The Burden of Black Religion by Curtis J. EvansThe Burden of Black Religion by Curtis J. Evans

The Burden of Black Religion

byCurtis J. Evans

Paperback | April 17, 2008

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Religion has always been a focal element in the long and tortured history of American ideas about race. In The Burden of Black Religion, Curtis Evans traces ideas about African American religion from the antebellum period to the middle of the twentieth century. Central to the story, he argues, was the deep-rooted notion that blacks were somehow "naturally" religious. At first, this assumed natural impulse toward religion served as a signal trait of black people's humanity - potentially their unique contribution to American culture. Abolitionists seizedon this point, linking black religion to the black capacity for freedom. Soon, however, these first halting steps toward a multiracial democracy were reversed. As Americans began to value reason, rationality, and science over religious piety, the idea of an innate black religiosity was used to justify preserving the inequalities of the status quo. Later, social scientists - both black and white - sought to reverse the damage caused by these racist ideasand in the process proved that blacks were in fact fully capable of incorporation into white American culture. This important work reveals how interpretations of black religion played a crucial role in shaping broader views of African Americans and had real consequences in their lives. In the process, Evans offers an intellectual and cultural history of race in a crucial period of American history.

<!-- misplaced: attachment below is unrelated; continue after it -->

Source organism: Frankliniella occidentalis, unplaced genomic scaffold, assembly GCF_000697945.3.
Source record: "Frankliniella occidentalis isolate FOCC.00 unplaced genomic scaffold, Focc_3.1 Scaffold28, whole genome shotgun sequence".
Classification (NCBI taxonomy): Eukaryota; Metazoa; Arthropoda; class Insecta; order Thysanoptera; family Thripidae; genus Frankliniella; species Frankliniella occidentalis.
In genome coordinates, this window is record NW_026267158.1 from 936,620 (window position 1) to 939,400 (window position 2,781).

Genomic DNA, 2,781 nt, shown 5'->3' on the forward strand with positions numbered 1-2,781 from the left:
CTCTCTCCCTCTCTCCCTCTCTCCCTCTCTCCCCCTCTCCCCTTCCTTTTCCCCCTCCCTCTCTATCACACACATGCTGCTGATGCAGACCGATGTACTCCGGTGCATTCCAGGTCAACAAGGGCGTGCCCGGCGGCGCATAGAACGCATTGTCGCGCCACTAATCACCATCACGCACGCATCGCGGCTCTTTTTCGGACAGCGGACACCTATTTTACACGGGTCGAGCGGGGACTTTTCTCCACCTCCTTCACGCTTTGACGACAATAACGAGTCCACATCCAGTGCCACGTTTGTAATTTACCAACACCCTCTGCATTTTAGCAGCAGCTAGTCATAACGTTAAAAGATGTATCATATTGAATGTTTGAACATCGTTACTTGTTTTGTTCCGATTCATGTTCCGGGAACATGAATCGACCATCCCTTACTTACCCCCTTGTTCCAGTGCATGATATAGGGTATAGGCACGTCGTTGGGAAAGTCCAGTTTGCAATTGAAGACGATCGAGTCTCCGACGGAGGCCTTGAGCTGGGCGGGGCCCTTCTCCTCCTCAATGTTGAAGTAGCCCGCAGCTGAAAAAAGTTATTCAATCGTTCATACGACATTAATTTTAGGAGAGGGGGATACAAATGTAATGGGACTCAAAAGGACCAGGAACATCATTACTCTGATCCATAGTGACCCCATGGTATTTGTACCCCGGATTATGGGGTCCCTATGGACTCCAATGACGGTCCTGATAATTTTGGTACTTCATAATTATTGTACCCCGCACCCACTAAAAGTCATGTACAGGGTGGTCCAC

Curtis Evans is an Assistant Professor of Religion at Florida State University.
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Title:The Burden of Black ReligionFormat:PaperbackDimensions:336 pages, 9.25 × 6.13 × 0.68 inPublished:April 17, 2008Publisher:Oxford University PressLanguage:English

The following ISBNs are associated with this title:

ISBN - 10:0195329317

ISBN - 13:9780195329315

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Editorial Reviews

"This important book offers a fresh and provocative take on the manner in which religion has been used to frame and shape the place and function of African Americans within the United States in particular as well as the creation of the nation in more general terms. The challenges this bookoffers are vital. I highly recommend it." --Anthony B. Pinn, Rice University, author of Terror and Triumph: The Nature of Black Religion